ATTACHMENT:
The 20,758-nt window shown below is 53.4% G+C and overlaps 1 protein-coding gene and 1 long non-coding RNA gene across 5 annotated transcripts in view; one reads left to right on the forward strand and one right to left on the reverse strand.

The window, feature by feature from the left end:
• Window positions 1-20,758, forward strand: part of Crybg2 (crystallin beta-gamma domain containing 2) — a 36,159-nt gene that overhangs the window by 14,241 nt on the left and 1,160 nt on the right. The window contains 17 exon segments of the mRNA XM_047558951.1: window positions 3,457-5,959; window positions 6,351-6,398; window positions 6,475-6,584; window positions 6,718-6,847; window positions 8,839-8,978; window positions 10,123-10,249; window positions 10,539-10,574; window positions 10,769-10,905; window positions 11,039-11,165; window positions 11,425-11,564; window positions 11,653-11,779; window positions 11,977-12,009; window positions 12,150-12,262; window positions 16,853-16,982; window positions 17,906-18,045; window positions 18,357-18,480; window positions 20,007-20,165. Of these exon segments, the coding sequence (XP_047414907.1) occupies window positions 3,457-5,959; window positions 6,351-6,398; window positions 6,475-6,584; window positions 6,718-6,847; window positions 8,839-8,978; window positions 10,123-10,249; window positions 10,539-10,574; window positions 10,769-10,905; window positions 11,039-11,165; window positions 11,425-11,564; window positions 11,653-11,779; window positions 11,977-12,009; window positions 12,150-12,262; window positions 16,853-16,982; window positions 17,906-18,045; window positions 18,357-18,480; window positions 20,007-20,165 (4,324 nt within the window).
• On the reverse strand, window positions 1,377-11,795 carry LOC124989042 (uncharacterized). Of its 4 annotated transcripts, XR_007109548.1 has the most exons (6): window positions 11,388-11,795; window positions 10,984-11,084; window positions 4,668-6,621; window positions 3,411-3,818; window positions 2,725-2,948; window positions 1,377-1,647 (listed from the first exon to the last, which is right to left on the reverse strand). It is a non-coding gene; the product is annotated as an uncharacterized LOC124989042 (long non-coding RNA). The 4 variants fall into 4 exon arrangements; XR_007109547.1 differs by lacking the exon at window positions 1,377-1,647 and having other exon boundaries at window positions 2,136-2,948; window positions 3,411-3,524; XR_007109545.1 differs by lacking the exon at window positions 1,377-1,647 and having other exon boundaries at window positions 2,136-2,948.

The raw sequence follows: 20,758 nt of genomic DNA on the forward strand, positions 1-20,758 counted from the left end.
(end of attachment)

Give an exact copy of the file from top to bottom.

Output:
The 20,758-nt window shown below is 53.4% G+C and overlaps 1 protein-coding gene and 1 long non-coding RNA gene across 5 annotated transcripts in view; one reads left to right on the forward strand and one right to left on the reverse strand.

The window, feature by feature from the left end:
• Window positions 1-20,758, forward strand: part of Crybg2 (crystallin beta-gamma domain containing 2) — a 36,159-nt gene that overhangs the window by 14,241 nt on the left and 1,160 nt on the right. The window contains 17 exon segments of the mRNA XM_047558951.1: window positions 3,457-5,959; window positions 6,351-6,398; window positions 6,475-6,584; window positions 6,718-6,847; window positions 8,839-8,978; window positions 10,123-10,249; window positions 10,539-10,574; window positions 10,769-10,905; window positions 11,039-11,165; window positions 11,425-11,564; window positions 11,653-11,779; window positions 11,977-12,009; window positions 12,150-12,262; window positions 16,853-16,982; window positions 17,906-18,045; window positions 18,357-18,480; window positions 20,007-20,165. Of these exon segments, the coding sequence (XP_047414907.1) occupies window positions 3,457-5,959; window positions 6,351-6,398; window positions 6,475-6,584; window positions 6,718-6,847; window positions 8,839-8,978; window positions 10,123-10,249; window positions 10,539-10,574; window positions 10,769-10,905; window positions 11,039-11,165; window positions 11,425-11,564; window positions 11,653-11,779; window positions 11,977-12,009; window positions 12,150-12,262; window positions 16,853-16,982; window positions 17,906-18,045; window positions 18,357-18,480; window positions 20,007-20,165 (4,324 nt within the window).
• On the reverse strand, window positions 1,377-11,795 carry LOC124989042 (uncharacterized). Of its 4 annotated transcripts, XR_007109548.1 has the most exons (6): window positions 11,388-11,795; window positions 10,984-11,084; window positions 4,668-6,621; window positions 3,411-3,818; window positions 2,725-2,948; window positions 1,377-1,647 (listed from the first exon to the last, which is right to left on the reverse strand). It is a non-coding gene; the product is annotated as an uncharacterized LOC124989042 (long non-coding RNA). The 4 variants fall into 4 exon arrangements; XR_007109547.1 differs by lacking the exon at window positions 1,377-1,647 and having other exon boundaries at window positions 2,136-2,948; window positions 3,411-3,524; XR_007109545.1 differs by lacking the exon at window positions 1,377-1,647 and having other exon boundaries at window positions 2,136-2,948.

The raw sequence follows: 20,758 nt of genomic DNA on the forward strand, positions 1-20,758 counted from the left end.